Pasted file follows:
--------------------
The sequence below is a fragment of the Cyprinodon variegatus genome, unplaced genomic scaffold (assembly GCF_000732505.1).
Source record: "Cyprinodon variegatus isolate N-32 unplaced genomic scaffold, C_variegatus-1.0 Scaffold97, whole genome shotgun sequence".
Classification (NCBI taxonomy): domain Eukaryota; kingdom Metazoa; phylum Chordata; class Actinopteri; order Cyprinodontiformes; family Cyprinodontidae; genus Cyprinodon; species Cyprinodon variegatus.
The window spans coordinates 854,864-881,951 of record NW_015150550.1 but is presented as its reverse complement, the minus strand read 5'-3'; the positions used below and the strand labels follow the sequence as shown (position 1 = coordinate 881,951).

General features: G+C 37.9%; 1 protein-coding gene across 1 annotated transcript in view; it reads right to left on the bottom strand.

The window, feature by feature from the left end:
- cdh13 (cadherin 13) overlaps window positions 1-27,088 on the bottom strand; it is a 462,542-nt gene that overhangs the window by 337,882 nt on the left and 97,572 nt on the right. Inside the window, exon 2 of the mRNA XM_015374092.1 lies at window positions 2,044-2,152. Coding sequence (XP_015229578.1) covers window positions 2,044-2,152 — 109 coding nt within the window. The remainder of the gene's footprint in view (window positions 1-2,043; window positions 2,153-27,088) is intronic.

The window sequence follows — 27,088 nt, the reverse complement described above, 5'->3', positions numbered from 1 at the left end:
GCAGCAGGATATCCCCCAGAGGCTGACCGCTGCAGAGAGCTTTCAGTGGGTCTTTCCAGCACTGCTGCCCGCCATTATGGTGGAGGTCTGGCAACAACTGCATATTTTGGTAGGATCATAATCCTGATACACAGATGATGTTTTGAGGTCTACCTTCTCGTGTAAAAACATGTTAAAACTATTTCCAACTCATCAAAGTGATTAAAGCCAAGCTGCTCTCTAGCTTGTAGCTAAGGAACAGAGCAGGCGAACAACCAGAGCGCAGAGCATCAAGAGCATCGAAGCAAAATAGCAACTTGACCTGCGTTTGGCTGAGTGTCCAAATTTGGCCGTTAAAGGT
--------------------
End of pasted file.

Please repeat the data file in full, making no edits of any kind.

The sequence below is a fragment of the Cyprinodon variegatus genome, unplaced genomic scaffold (assembly GCF_000732505.1).
Source record: "Cyprinodon variegatus isolate N-32 unplaced genomic scaffold, C_variegatus-1.0 Scaffold97, whole genome shotgun sequence".
Classification (NCBI taxonomy): domain Eukaryota; kingdom Metazoa; phylum Chordata; class Actinopteri; order Cyprinodontiformes; family Cyprinodontidae; genus Cyprinodon; species Cyprinodon variegatus.
The window spans coordinates 854,864-881,951 of record NW_015150550.1 but is presented as its reverse complement, the minus strand read 5'-3'; the positions used below and the strand labels follow the sequence as shown (position 1 = coordinate 881,951).

General features: G+C 37.9%; 1 protein-coding gene across 1 annotated transcript in view; it reads right to left on the bottom strand.

The window, feature by feature from the left end:
- cdh13 (cadherin 13) overlaps window positions 1-27,088 on the bottom strand; it is a 462,542-nt gene that overhangs the window by 337,882 nt on the left and 97,572 nt on the right. Inside the window, exon 2 of the mRNA XM_015374092.1 lies at window positions 2,044-2,152. Coding sequence (XP_015229578.1) covers window positions 2,044-2,152 — 109 coding nt within the window. The remainder of the gene's footprint in view (window positions 1-2,043; window positions 2,153-27,088) is intronic.

The window sequence follows — 27,088 nt, the reverse complement described above, 5'->3', positions numbered from 1 at the left end:
GCAGCAGGATATCCCCCAGAGGCTGACCGCTGCAGAGAGCTTTCAGTGGGTCTTTCCAGCACTGCTGCCCGCCATTATGGTGGAGGTCTGGCAACAACTGCATATTTTGGTAGGATCATAATCCTGATACACAGATGATGTTTTGAGGTCTACCTTCTCGTGTAAAAACATGTTAAAACTATTTCCAACTCATCAAAGTGATTAAAGCCAAGCTGCTCTCTAGCTTGTAGCTAAGGAACAGAGCAGGCGAACAACCAGAGCGCAGAGCATCAAGAGCATCGAAGCAAAATAGCAACTTGACCTGCGTTTGGCTGAGTGTCCAAATTTGGCCGTTAAAGGT